Interesting Article - Risk vs. Reward
Surprise! Lower risk = Higher profit
By Mark Hulbert, MarketWatch
Last Update: 12:45 AM ET May 6, 2005
ANNANDALE, Va. (MarketWatch) -- One of the central tenets of investing - one that financial planners repeat endlessly - is that risk and reward are positively correlated.
That means that in order to increase return, one must be willing to incur more risk. Conversely, in order to reduce risk, one must be willing to forfeit some return.
Try telling this to subscribers of a newsletter called fredhager.com. It is far and away the riskiest of any of the more than 180 newsletters tracked by the Hulbert Financial Digest. As measured by the volatility of its monthly returns over the last five years, it is more than six times riskier than the (SVH: news, chart, profile) Wilshire 5000 index.
The next most-risky newsletter on the HFD's monitored list is only half as risky.
And yet, over the last five years, fredhager.com is the worst performer of any newsletter the HFD monitors, having produced - according to HFD calculations - an annualized loss of 40.2 percent. Over this same period of time the Wilshire produced a 2.0 percent annualized loss.
In other words, by investing in a Wilshire 5000 index fund, subscribers to this newsletter over the last five years could have increased their annualized return by more than 38 percentage points while simultaneously eliminating the bulk of their risk.
The point of this column, however, is not to pick on fredhager.com. The newsletter's returns have not always been this poor. In fact, it was the No. 1 performer for calendar 2004 among those tracked by the HFD, for example, with a gain of 155%. And it was among the top performers for calendar 2003 with a gain of 123%.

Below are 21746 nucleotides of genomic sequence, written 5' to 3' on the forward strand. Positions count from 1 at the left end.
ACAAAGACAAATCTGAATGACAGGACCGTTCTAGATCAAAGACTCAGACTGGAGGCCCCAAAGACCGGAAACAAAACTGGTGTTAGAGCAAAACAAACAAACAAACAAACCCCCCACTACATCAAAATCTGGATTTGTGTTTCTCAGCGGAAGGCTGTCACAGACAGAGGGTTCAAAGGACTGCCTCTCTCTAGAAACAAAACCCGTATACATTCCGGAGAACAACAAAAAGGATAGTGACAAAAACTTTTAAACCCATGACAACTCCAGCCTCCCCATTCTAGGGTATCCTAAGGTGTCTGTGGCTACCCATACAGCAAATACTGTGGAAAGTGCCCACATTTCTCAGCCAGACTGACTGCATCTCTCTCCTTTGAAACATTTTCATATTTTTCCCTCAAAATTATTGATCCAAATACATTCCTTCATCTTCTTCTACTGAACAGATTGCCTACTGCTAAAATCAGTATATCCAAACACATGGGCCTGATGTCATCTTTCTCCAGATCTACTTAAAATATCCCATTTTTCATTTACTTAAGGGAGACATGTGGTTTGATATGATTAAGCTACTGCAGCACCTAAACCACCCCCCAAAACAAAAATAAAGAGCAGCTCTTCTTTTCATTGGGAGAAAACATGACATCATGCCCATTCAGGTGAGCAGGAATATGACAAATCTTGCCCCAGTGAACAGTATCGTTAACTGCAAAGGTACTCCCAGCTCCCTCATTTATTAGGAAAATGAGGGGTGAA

Nonetheless, fredhager.com's track record provides a good illustration of a general phenomenon I have found from my tracking of investment newsletters: The majority of the very risky newsletters do not produce returns that are even as good as their conservative brethren - must less the significantly higher returns needed to compensate followers for the many sleepless nights.
Take a close look at the picture painted by the accompanying chart. Each of the 115 dots in the chart represents one of the newsletters the HFD has tracked over the last five years. The black line represents the trend line that most closely fits these data points. (The dot representing fredhager.com is obscured by the right most end of the trend line.)
Notice that the line is sloping downwards. This is just the opposite of how it would slope if the newsletter world adhered to the expected relationship between risk and return.
You might be inclined to dismiss this chart because it covers a period in which the market declined. But I have drawn many similar charts covering various five-year periods during the 1980s and 1990s. And in these other cases the trend lines sloped downward too.
The investment implications of the downwardly-sloping trend line are profound. It means that, regardless of your opinion of the stock market's prospects, you should follow strategies that are near the conservative end of the spectrum.
The desirability of doing so is most easily understood in the context of declining markets. In that event, needless to say, conservative strategies would be the most profitable.
But, because the majority of the most risky ones produce inferior returns even in rising markets, you should also pursue more conservative strategies even if you think the stock market will go up.
To be sure, there is no guarantee that risky strategies will be produce inferior returns.
But then again, there is no guarantee you will lose everything by betting on a single pull of the slot machine.
But is that really how you want to invest your hard-earned assets?
One more reason to do your own research?
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